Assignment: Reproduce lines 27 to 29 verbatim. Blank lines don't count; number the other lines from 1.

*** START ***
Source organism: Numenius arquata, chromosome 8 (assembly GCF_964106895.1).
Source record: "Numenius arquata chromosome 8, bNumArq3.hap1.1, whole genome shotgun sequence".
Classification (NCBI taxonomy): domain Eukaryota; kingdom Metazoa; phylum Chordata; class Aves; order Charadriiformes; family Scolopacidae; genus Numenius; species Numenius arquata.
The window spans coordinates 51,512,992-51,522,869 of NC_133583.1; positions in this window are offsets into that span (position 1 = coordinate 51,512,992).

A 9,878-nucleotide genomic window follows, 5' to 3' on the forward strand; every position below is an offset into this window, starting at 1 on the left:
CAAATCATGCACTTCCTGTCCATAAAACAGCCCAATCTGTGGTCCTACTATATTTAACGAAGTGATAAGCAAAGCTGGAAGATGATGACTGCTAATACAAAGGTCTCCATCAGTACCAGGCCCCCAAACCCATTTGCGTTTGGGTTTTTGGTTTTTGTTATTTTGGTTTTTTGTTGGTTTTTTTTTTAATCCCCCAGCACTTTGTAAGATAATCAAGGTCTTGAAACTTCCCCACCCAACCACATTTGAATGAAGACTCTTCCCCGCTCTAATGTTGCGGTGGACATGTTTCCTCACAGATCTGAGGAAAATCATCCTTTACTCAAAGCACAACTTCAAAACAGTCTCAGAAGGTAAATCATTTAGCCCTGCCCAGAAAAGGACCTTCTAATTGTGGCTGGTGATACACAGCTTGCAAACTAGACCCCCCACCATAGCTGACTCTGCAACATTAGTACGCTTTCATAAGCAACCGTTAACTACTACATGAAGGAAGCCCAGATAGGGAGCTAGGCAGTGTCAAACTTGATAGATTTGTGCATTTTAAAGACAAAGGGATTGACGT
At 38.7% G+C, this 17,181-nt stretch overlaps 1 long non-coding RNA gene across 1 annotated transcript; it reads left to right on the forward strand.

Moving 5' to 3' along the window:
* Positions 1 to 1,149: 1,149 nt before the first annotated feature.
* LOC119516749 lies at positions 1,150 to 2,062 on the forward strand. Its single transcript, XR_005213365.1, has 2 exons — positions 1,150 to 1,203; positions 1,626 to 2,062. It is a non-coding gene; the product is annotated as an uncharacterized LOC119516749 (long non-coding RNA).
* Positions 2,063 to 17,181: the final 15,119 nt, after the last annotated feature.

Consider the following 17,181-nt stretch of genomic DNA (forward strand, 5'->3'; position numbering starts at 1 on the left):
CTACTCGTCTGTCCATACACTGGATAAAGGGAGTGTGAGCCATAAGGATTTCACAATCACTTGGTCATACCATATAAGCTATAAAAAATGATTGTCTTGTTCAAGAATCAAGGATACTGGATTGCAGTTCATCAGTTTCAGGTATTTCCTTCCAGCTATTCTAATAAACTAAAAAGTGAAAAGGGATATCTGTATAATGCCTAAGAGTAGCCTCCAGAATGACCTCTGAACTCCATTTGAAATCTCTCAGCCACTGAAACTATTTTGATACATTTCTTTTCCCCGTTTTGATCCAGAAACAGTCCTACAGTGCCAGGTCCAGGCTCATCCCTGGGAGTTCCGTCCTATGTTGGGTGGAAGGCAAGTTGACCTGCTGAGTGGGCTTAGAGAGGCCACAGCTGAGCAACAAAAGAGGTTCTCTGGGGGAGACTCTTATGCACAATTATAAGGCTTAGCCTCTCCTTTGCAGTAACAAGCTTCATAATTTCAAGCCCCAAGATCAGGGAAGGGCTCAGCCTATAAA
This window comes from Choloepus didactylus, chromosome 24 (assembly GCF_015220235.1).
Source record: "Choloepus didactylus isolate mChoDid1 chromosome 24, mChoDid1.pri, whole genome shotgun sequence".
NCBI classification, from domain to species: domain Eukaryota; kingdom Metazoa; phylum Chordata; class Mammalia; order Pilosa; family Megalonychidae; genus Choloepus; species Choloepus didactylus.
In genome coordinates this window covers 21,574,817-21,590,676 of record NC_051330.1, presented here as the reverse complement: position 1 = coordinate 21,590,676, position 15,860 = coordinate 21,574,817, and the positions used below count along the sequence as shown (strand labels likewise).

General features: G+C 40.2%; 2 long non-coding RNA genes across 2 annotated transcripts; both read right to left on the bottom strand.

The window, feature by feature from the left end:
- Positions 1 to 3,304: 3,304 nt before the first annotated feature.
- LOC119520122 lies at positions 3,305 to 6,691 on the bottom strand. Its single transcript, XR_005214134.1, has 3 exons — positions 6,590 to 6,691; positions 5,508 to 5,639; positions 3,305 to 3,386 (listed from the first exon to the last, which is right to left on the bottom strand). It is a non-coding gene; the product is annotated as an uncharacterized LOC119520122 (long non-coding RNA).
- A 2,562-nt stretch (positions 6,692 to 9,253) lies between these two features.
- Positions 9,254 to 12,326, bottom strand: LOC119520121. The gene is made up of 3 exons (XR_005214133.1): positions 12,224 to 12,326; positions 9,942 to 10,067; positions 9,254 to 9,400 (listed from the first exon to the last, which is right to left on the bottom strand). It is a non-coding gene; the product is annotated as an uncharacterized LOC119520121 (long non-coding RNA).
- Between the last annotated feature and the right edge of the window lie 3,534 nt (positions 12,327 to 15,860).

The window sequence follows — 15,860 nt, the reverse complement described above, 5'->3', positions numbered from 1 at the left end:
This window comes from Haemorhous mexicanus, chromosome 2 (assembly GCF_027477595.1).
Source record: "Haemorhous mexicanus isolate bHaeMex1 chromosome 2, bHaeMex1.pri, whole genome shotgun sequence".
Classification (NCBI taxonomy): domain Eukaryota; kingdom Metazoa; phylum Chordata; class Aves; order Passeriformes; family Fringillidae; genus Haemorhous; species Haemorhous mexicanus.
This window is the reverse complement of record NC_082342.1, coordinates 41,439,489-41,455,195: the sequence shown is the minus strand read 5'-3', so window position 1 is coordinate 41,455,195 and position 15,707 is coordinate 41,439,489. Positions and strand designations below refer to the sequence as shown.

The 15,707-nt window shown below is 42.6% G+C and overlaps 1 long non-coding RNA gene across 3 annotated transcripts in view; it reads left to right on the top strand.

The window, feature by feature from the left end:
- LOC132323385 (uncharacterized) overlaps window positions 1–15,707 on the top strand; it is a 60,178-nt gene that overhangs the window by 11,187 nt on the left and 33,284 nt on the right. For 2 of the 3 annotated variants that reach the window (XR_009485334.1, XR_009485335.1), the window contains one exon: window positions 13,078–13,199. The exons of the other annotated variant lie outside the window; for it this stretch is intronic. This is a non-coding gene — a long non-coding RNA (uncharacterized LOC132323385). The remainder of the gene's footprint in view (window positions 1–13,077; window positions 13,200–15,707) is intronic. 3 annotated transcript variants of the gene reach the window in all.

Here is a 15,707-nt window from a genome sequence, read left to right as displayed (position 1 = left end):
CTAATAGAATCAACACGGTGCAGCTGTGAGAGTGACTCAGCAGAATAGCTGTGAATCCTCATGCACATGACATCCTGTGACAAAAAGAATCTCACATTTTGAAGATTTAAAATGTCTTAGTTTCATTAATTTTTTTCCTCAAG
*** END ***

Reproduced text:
Source record: "Haemorhous mexicanus isolate bHaeMex1 chromosome 2, bHaeMex1.pri, whole genome shotgun sequence".
Classification (NCBI taxonomy): domain Eukaryota; kingdom Metazoa; phylum Chordata; class Aves; order Passeriformes; family Fringillidae; genus Haemorhous; species Haemorhous mexicanus.
This window is the reverse complement of record NC_082342.1, coordinates 41,439,489-41,455,195: the sequence shown is the minus strand read 5'-3', so window position 1 is coordinate 41,455,195 and position 15,707 is coordinate 41,439,489. Positions and strand designations below refer to the sequence as shown.